Children reach a number of development milestones in their struggle to learn speech and language, according to the Kids Health Network from the Nemours Center for Children's Health Media. The network estimates that by age 2, children will usually know and speak at least 50 partial words and will be able to combine two words, such as "baby cry" or "daddy tall." Two-year olds are also usually able to respond to two-step commands, such as "Put down the toy and bring me the cup." If you worry that your child is falling behind such speech and language milestones, there are a number of steps you can take to help encourage such development.
- Skill level:
Other People Are Reading
Things you need
- Picture books
- Child's toys
Communicate verbally with your child as much as possible. Speak with clear and simple words, and speak slowly, so that your child will have a chance to hear and imitate what you say. Talk to the child about everyday things, such as what you will cook for dinner or the names of people in pictures around your home. The more the child can hear, the more he will imitate.
Read picture books to your child. Like before, read clearly and slowly. Highlight important words that are pictured in the books; for instance, if you see a picture of a rabbit in the book, repeat the word slowly and multiple times while pointing to the picture. This will help the child associate the picture with the word.
Read and participate in more complicated stories as the child's development progresses. Move into nursery rhymes or songs, so that the child will learn rhyme and rhythm.
Play a yes-no game with your child. Ask the child questions like, "Are you a boy? Can the dog fly?" This will enable the child to use basic critical thinking skills to evaluate what you say and form a correct response.
Ask your child questions that require a definitive answer, so that he will have to use the vocabulary he knows in order to answer you. For instance: "Do you want to wear the green shirt or the blue shirt? Do you want to eat an apple or a banana?" The child will get a sense of independence because he makes his own decisions and will also exercise the vocabulary he already knows.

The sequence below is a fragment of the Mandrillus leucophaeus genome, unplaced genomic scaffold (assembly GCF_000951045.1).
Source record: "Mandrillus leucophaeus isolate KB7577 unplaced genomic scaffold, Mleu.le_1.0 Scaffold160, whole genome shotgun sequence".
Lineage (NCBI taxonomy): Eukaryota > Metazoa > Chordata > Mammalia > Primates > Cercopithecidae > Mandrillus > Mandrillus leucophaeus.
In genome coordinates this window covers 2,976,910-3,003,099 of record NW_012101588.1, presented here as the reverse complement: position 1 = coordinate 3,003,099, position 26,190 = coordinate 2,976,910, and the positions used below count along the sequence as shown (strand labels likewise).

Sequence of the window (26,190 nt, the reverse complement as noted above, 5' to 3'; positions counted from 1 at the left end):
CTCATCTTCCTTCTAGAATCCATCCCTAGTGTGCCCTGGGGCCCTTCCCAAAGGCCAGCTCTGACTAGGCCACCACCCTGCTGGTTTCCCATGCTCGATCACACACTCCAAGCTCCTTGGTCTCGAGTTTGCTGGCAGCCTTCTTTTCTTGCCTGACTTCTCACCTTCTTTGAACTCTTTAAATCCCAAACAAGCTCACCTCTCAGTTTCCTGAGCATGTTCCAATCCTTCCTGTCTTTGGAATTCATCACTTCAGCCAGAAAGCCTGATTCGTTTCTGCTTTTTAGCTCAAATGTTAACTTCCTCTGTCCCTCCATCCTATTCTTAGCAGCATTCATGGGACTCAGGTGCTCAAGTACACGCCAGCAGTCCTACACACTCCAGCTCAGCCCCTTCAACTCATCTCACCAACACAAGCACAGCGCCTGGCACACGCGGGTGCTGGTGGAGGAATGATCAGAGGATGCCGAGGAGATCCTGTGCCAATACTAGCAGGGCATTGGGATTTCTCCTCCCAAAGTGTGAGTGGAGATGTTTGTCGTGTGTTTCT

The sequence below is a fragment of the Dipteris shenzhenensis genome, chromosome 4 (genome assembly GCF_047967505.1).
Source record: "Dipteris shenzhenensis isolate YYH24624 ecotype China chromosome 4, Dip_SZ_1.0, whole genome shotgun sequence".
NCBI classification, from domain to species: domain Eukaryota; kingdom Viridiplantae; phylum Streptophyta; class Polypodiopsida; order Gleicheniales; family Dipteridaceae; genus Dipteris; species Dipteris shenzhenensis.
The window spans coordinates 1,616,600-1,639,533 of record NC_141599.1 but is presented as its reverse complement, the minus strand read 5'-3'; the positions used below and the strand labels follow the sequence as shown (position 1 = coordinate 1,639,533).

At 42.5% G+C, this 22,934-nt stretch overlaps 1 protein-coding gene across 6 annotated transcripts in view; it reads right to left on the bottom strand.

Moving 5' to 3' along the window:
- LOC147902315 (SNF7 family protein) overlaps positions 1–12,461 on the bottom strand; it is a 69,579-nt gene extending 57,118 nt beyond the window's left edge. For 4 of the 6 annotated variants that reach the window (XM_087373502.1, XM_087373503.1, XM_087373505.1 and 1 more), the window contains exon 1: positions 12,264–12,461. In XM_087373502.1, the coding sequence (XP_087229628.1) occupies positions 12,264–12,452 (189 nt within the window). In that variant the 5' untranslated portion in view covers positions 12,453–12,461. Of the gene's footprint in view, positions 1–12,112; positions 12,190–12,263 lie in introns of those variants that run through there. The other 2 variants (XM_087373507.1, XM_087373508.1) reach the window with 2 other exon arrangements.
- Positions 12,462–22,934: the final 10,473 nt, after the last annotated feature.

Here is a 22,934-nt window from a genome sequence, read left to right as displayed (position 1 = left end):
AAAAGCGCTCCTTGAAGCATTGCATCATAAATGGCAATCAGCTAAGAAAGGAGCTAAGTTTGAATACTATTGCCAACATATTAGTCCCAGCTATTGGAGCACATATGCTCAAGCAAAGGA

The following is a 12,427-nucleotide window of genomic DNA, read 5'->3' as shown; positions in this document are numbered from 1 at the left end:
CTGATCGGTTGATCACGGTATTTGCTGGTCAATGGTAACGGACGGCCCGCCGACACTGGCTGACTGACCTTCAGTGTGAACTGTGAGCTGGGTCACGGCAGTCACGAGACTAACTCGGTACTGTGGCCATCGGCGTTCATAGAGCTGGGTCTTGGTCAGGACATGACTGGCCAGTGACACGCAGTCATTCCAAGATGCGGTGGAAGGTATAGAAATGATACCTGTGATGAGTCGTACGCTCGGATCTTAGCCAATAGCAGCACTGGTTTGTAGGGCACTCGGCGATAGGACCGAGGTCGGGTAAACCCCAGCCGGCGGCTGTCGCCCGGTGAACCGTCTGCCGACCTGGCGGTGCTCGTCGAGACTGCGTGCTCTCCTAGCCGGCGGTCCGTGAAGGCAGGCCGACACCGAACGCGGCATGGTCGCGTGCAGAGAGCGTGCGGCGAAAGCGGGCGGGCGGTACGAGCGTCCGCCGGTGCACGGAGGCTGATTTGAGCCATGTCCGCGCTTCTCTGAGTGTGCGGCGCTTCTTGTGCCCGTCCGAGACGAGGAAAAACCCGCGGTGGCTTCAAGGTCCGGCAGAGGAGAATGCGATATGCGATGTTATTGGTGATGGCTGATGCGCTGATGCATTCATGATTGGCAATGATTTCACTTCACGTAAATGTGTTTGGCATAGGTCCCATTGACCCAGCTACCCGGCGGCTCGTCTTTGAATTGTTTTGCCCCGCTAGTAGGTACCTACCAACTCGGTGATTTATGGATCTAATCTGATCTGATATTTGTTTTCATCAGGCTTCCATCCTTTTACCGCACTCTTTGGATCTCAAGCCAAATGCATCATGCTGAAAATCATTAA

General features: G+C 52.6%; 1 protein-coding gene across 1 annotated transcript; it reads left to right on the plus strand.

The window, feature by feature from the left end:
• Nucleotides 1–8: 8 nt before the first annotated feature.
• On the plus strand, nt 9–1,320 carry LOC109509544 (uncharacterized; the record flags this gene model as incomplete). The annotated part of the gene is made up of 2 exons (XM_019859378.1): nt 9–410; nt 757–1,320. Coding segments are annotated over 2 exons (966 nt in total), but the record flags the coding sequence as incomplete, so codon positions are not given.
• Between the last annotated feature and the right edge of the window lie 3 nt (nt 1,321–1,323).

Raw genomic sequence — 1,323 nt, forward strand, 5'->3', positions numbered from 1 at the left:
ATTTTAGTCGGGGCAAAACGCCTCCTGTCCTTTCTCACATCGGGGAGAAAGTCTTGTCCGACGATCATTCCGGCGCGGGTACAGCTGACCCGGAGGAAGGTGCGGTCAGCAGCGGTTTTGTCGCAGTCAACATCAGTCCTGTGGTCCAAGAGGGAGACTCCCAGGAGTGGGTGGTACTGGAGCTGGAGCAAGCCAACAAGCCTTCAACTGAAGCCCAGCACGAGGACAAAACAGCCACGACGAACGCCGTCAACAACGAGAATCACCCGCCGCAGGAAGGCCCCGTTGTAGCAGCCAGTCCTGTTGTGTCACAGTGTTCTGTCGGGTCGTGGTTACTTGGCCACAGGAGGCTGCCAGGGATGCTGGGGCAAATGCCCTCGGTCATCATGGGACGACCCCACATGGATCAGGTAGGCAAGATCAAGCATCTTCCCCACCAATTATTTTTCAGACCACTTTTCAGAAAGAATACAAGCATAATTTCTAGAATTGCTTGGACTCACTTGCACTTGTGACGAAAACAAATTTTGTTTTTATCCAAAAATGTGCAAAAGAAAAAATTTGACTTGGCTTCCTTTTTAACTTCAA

Place familiar objects, or pictures of familiar objects, into a box or container. As the child removes the objects, ask him to tell you what the object is and what it does. If he pulls out a ball, ask him what it is called, and what he does with it (play, bounce, roll, etc.). This will enable the child to expand vocabulary and to connect actions with objects.
Reinforce all spoken communication from your child. Maintain eye contact when he speaks to show him that you care about what he says. Respond to his speech with speech of your own: praise him for answering a question correctly, repeat what he said to show you understand, etc. Such acknowledgement will foster his confidence in his speaking and language skills and will encourage him to communicate more.
Tips and warnings
- If your child appears to be falling well behind the developmental expectations, contact your paediatrician or a speech professional to have the child evaluated for special treatment.
- Use baby talk only when it is absolutely necessary to convey a message to your child. Always back baby talk up with real words so that your child can associate the two and not get stuck in the baby talk stage.
- 20 of the funniest online reviews ever
- 14 Biggest lies people tell in online dating sites
- Hilarious things Google thinks you're trying to search for